Sunday, September 14, 2008

Crisis looms in Malaysia

Crisis looms in Malaysia
15 Sept, 2008

The Wall Street Journal Asia.

Prime Minister Datuk Seri Abdullah Ahmad Badawi, whose government made several controversial arrests of critics and a journalist on Friday, faces mounting pressure from an opposition alliance and increasing dissent within his own political party that could presage an internal challenge to his leadership.

A three-party opposition alliance led by Datuk Seri Anwar Ibrahim has pledged to topple 68 year-old Abdullah by luring enough government MPs to its ranks to win a no-confidence vote against the ruling Barisan Nasional coalition, which has been in power since Malaysia's independence in 1957.

The opposition is expected to miss its initial target date of Sept 16 to vote out Abdullah's government. But Anwar said yesterday that his alliance already "has the numbers" to defeat the BN. "My personal target is within September," he said in a telephone interview.

At the same time, Abdullah has to deal with increasing opposition within his own party, Umno. International Trade Minister Tan Sri Muhyiddin Yassin, an Umno vice-president, last week publicly questioned Abdullah's plan to stay in office until mid-2010 before handing leadership to Deputy Prime Minister Datuk Seri Najib Abdul Razak, hinting that he should step down sooner.

Muhyiddin also said that 83-year-old former Prime Minister Tun Dr Mahathir Mohamad, a fierce critic of Abdullah, is prepared to rejoin Umno after resigning in May. Some political analysts speculate that the developments signal a move by party dissidents to push Abdullah from power at Umno's annual meeting in December, if not before.

"Abdullah's options are fast decreasing," said political commentator Karim Raslan.

The squeeze on Abdullah came as political tension escalated during the weekend over a crackdown aimed at government critics. On Friday, the government used Malaysia's tough Internal Security Act, which permits detention without charges for up to two years, to arrest a well-known anti-government blogger, Raja Petra Kamarudin, and a popular opposition MP, Teresa Kok.

Persons held under the ISA have limited access to legal counsel, but major opposition figures allied with Anwar, including influential Muslim politician Datuk Abdul Hadi Awang, challenged the detention of Kok, who was accused of complaining about noise from a mosque in her constituency. One opposition leader called the allegation "ludicrous-.

Also detained under the ISA was Tan Hoon Cheng, a journalist who first reported remarks by Umno politician Datuk Ahmad Ismail aimed at Malaysia's minority ethnic Chinese population. The remarks, deemed racist, caused a national uproar in this multiethnic, multireligion country and forced the party to suspend Ahmad for three years.Tan was released on Saturday; Home Affairs Minister Datuk Syed Hamid Albar contended that she had been detained to ensure her "safety" after threats had made been against her.

The government also moved against Malaysia's press, threatening to close three news media outlets, including Tan's influential Chinese-language newspaper, Sin Chew Daily, for allegedly stirring unrest by reporting on "sensitive" issues such as race relations in Malaysia, where politically dominant ethnic Malay Muslims make up about 60 per cent of the population.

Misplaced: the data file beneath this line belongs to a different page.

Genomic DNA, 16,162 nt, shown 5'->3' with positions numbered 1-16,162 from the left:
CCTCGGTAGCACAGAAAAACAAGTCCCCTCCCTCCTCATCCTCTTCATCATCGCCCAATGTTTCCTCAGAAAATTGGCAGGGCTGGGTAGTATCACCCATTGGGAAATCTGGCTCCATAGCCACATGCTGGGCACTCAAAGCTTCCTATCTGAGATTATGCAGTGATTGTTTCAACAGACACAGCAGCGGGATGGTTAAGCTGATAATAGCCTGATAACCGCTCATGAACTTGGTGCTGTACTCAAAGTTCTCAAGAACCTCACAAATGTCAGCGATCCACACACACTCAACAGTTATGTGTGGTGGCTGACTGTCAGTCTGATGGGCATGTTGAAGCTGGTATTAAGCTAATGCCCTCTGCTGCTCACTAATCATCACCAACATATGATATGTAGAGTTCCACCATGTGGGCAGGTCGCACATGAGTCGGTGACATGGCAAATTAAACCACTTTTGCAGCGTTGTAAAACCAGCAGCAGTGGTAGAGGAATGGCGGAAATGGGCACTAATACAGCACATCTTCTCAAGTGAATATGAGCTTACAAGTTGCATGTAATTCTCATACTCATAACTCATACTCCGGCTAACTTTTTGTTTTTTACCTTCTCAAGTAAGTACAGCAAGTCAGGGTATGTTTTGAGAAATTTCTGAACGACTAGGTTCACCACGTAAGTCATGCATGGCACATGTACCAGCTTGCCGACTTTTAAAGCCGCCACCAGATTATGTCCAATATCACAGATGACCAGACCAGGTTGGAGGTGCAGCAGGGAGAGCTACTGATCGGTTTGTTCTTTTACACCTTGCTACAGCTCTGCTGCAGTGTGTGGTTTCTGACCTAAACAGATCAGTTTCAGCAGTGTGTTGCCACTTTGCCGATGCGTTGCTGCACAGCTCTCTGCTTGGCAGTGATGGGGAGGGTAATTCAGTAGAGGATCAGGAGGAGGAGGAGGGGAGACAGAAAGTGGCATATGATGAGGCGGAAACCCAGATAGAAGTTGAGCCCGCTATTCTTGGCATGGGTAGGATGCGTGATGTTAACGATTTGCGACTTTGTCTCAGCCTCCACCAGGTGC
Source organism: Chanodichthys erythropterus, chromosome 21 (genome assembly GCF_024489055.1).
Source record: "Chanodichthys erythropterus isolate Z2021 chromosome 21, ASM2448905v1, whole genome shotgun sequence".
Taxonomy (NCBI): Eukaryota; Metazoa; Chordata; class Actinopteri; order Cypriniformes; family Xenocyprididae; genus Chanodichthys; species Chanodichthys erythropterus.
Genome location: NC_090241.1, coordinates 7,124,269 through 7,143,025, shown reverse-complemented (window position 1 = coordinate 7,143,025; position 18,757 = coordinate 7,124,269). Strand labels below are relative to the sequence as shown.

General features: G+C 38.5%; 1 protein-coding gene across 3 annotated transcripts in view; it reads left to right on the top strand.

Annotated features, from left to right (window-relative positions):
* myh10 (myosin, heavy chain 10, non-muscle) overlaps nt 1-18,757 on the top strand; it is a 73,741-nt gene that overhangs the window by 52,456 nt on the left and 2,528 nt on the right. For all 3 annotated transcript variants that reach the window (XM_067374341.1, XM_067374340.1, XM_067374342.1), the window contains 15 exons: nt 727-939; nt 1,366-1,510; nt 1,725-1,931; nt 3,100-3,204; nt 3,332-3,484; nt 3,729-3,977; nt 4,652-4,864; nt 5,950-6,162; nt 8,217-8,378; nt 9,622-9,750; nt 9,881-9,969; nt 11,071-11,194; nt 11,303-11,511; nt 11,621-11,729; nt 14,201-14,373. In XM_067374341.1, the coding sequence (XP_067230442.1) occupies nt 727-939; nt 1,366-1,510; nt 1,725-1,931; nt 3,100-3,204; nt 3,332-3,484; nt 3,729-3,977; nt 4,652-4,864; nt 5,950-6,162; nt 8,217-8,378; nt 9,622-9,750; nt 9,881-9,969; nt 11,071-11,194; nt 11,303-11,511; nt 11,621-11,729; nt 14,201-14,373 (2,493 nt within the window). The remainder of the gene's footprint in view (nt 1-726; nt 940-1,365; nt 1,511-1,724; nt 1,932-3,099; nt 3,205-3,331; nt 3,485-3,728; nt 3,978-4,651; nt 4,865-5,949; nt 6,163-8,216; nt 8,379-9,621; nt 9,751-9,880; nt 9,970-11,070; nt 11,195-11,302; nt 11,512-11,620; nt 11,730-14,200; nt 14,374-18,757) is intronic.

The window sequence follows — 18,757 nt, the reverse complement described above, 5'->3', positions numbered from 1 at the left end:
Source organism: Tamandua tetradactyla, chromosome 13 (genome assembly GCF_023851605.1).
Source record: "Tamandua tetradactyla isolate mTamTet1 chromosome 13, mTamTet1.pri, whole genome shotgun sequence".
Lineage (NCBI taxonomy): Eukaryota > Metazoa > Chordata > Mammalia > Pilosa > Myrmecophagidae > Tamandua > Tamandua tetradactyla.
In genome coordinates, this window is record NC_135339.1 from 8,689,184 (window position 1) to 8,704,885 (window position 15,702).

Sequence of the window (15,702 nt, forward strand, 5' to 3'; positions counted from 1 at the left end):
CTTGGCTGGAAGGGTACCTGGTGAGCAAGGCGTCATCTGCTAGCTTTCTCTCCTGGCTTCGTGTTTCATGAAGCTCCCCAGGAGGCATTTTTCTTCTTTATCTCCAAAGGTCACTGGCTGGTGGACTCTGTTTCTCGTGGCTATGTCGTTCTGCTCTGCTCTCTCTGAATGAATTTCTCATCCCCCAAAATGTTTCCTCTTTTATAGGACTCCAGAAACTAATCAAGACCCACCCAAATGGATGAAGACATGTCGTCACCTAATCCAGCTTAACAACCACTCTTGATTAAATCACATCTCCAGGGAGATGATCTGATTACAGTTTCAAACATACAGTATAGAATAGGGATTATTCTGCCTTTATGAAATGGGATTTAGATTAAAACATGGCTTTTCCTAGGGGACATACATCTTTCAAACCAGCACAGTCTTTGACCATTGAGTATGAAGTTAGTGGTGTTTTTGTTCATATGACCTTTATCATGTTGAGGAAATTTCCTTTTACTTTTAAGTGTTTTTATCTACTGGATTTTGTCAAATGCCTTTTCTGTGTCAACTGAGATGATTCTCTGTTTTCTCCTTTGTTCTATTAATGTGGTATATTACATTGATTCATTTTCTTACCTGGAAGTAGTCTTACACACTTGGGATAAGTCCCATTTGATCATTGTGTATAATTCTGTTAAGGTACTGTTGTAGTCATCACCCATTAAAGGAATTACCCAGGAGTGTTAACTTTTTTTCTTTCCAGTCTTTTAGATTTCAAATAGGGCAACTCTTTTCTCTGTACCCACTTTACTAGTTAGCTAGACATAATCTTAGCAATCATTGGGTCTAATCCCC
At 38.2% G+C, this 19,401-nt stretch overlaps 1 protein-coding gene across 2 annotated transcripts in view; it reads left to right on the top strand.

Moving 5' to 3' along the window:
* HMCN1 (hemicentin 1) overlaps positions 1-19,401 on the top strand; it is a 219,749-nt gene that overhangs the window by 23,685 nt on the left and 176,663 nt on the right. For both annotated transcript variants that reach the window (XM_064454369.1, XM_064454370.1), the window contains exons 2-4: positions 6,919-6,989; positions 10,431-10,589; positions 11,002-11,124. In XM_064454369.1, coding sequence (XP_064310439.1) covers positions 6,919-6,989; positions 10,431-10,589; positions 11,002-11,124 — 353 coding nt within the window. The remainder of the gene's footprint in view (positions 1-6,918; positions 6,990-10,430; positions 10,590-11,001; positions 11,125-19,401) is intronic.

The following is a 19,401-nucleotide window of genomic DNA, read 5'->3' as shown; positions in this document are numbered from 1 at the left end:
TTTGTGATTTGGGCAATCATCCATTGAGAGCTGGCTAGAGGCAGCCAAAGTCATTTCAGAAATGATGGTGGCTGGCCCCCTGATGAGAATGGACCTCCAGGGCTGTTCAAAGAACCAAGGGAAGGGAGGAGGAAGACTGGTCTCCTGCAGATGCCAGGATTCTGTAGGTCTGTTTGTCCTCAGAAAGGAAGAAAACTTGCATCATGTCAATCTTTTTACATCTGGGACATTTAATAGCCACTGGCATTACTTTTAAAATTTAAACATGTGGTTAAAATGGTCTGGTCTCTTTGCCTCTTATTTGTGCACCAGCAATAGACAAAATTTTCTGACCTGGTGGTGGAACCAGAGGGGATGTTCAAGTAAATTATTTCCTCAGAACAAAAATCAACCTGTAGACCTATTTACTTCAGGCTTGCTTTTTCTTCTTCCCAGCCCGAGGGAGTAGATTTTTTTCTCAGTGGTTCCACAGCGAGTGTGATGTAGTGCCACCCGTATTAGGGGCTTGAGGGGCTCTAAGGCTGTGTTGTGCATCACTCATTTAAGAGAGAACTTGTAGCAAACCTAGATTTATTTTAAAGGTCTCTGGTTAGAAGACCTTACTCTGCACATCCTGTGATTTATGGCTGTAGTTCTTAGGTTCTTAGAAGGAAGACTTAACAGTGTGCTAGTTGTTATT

On Saturday, Syed Hamid defended the actions, saying they were necessary to preempt racial conflict. He also denied the crackdown was intended to hamper Anwar's bid for power.

But the measures prompted widespread criticism against Abdullah's government. The National Union of Journalists, the Bar Council, opposition parties and several members of the prime minister's own BN coalition all condemned the ISA arrests. Yesterday, Datuk Zaid Ibrahim, a lawyer and the government's minister in charge of legal affairs, threatened to quit Abdullah's Cabinet to protest the ISA arrests, online newspaper Malaysiakini reported.

"This kind of selective persecution is not acceptable to the public," said political analyst Khoo Kay Peng, pointing to the backlash against the arrests.

In a statement on the ISA detentions, the US embassy in Kuala Lumpur said: "We expect that democratic countries that advocate free expression of political views will not curtail such freedoms."

Opposition leader Anwar, 61, accused the government of using "brute force" to intimidate critics and stifle dissent. In an interview yesterday, he said the arrests were "a desperate act" to deflect attention from "internal strife within Umno" and reflected "anxiety" over the opposition's challenge. The government's intent was to "create a climate of fear and instability" in the country to justify more authoritarian measures, he said.

Anwar said opposition leaders will seek a meeting with Abdullah to protest the ISA detentions and to discuss what he called a "peaceful transition" to a new government led by the Pakatan Rakyat, as the opposition alliance is known. Abdullah hasn't responded to that initiative so far.

The opposition alliance has been gathering strength since it scored unprecedented gains in a parliamentary election in March. The grouping, comprising Anwar's PKR, the ethnic Chinese-based DAP and the religion-oriented ethnic Malay Pas, is trying to recruit at least 30 BN MPs to defect to their side.

That would allow the opposition to vote Abdullah's government out of office and, presumably, install Anwar to head a new government.

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